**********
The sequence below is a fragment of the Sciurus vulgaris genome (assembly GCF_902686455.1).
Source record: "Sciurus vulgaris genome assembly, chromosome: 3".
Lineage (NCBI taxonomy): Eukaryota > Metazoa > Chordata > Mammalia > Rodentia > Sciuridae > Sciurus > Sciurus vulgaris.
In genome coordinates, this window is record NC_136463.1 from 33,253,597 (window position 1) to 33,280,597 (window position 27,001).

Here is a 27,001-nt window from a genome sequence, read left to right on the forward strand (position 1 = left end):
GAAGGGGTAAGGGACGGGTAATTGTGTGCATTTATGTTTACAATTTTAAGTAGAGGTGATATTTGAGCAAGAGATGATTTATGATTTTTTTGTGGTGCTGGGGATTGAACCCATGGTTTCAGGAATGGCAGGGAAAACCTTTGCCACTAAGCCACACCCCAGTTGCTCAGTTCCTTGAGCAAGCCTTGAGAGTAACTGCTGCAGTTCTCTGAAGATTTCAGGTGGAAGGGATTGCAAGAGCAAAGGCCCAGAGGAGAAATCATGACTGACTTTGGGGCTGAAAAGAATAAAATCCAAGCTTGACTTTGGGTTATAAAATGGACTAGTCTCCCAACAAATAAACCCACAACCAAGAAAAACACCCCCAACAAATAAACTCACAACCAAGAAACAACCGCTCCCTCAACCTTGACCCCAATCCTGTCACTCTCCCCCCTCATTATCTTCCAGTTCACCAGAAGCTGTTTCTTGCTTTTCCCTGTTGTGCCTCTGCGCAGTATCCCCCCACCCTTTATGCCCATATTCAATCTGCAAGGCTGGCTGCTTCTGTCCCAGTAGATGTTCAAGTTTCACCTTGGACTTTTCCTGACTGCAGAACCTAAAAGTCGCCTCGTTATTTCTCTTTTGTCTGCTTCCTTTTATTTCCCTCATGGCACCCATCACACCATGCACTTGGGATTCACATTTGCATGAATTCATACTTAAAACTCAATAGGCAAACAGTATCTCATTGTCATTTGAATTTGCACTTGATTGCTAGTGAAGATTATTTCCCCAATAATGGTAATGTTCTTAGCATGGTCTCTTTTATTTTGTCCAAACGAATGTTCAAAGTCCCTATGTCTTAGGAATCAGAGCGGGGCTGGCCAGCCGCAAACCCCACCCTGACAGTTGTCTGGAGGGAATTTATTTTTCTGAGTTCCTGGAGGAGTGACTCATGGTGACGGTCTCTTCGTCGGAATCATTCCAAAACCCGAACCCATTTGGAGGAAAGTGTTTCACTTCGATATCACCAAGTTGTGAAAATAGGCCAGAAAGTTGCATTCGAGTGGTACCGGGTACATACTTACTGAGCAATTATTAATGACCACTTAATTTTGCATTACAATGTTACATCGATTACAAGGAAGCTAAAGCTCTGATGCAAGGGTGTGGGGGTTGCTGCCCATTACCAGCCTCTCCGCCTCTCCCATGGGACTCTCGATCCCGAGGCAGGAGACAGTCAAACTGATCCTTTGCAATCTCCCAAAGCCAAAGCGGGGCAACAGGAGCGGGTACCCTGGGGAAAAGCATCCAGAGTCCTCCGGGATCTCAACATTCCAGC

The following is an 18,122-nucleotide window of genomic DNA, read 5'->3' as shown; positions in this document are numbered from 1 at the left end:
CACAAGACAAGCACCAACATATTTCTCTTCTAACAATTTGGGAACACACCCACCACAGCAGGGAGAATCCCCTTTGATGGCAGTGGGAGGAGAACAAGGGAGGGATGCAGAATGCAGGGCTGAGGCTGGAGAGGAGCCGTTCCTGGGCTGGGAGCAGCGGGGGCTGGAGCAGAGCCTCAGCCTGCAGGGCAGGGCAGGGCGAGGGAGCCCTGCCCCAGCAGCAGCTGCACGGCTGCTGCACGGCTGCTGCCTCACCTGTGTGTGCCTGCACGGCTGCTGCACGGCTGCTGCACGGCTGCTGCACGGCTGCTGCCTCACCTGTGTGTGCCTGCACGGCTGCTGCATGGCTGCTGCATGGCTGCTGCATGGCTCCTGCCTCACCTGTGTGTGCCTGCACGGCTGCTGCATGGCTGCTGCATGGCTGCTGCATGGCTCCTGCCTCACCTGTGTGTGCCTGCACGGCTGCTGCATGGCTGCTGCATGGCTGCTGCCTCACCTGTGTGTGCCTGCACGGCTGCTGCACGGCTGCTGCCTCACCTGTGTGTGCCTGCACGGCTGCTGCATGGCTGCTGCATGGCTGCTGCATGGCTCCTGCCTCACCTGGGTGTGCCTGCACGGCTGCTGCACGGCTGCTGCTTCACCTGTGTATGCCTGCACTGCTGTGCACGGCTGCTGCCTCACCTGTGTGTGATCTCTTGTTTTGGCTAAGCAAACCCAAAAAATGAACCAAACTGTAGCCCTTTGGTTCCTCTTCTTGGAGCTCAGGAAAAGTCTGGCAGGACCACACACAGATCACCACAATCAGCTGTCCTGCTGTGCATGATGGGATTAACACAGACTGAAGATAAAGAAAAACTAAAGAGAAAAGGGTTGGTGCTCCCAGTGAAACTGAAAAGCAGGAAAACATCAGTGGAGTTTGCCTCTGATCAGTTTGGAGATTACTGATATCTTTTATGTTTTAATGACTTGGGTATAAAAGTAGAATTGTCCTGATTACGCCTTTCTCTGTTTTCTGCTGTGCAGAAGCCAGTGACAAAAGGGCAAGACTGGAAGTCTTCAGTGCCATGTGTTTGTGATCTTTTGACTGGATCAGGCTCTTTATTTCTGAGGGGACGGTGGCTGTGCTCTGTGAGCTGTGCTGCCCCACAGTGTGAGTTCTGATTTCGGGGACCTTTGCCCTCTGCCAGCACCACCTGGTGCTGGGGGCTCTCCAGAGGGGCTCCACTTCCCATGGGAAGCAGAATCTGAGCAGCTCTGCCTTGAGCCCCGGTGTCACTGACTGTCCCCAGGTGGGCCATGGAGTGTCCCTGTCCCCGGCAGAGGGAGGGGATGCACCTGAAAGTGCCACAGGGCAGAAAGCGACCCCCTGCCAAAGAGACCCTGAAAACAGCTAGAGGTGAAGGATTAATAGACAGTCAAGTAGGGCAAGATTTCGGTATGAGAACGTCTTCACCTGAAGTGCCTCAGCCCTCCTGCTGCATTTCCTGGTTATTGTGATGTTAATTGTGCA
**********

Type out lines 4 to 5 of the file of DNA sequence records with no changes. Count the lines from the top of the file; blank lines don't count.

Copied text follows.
In genome coordinates, this window is record NC_136463.1 from 33,253,597 (window position 1) to 33,280,597 (window position 27,001).

Here is a 27,001-nt window from a genome sequence, read left to right on the forward strand (position 1 = left end):